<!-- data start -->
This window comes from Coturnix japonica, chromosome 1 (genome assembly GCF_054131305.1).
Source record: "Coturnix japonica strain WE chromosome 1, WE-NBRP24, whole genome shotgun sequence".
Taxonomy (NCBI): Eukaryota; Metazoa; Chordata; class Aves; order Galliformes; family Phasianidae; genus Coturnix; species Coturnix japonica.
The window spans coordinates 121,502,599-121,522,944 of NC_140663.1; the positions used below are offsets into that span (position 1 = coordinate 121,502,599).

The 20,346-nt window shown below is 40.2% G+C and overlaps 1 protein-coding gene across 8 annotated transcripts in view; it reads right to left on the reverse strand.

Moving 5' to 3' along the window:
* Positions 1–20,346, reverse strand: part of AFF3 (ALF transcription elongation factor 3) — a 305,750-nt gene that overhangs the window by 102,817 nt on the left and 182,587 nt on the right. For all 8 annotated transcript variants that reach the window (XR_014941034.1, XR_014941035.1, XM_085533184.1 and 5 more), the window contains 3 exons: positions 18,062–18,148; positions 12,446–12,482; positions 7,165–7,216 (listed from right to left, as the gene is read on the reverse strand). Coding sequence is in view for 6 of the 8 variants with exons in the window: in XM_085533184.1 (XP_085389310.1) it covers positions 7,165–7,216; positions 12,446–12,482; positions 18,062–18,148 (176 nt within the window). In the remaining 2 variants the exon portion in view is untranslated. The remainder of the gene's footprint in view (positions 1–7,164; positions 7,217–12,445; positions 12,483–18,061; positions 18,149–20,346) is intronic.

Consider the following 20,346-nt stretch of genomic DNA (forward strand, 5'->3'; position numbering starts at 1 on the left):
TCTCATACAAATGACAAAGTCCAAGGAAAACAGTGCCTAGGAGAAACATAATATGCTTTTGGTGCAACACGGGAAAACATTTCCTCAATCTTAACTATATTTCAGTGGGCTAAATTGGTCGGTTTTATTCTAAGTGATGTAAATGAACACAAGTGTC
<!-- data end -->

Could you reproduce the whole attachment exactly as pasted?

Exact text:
This window comes from Coturnix japonica, chromosome 1 (genome assembly GCF_054131305.1).
Source record: "Coturnix japonica strain WE chromosome 1, WE-NBRP24, whole genome shotgun sequence".
Taxonomy (NCBI): Eukaryota; Metazoa; Chordata; class Aves; order Galliformes; family Phasianidae; genus Coturnix; species Coturnix japonica.
The window spans coordinates 121,502,599-121,522,944 of NC_140663.1; the positions used below are offsets into that span (position 1 = coordinate 121,502,599).

The 20,346-nt window shown below is 40.2% G+C and overlaps 1 protein-coding gene across 8 annotated transcripts in view; it reads right to left on the reverse strand.

Moving 5' to 3' along the window:
* Positions 1–20,346, reverse strand: part of AFF3 (ALF transcription elongation factor 3) — a 305,750-nt gene that overhangs the window by 102,817 nt on the left and 182,587 nt on the right. For all 8 annotated transcript variants that reach the window (XR_014941034.1, XR_014941035.1, XM_085533184.1 and 5 more), the window contains 3 exons: positions 18,062–18,148; positions 12,446–12,482; positions 7,165–7,216 (listed from right to left, as the gene is read on the reverse strand). Coding sequence is in view for 6 of the 8 variants with exons in the window: in XM_085533184.1 (XP_085389310.1) it covers positions 7,165–7,216; positions 12,446–12,482; positions 18,062–18,148 (176 nt within the window). In the remaining 2 variants the exon portion in view is untranslated. The remainder of the gene's footprint in view (positions 1–7,164; positions 7,217–12,445; positions 12,483–18,061; positions 18,149–20,346) is intronic.

Consider the following 20,346-nt stretch of genomic DNA (forward strand, 5'->3'; position numbering starts at 1 on the left):
TCTCATACAAATGACAAAGTCCAAGGAAAACAGTGCCTAGGAGAAACATAATATGCTTTTGGTGCAACACGGGAAAACATTTCCTCAATCTTAACTATATTTCAGTGGGCTAAATTGGTCGGTTTTATTCTAAGTGATGTAAATGAACACAAGTGTC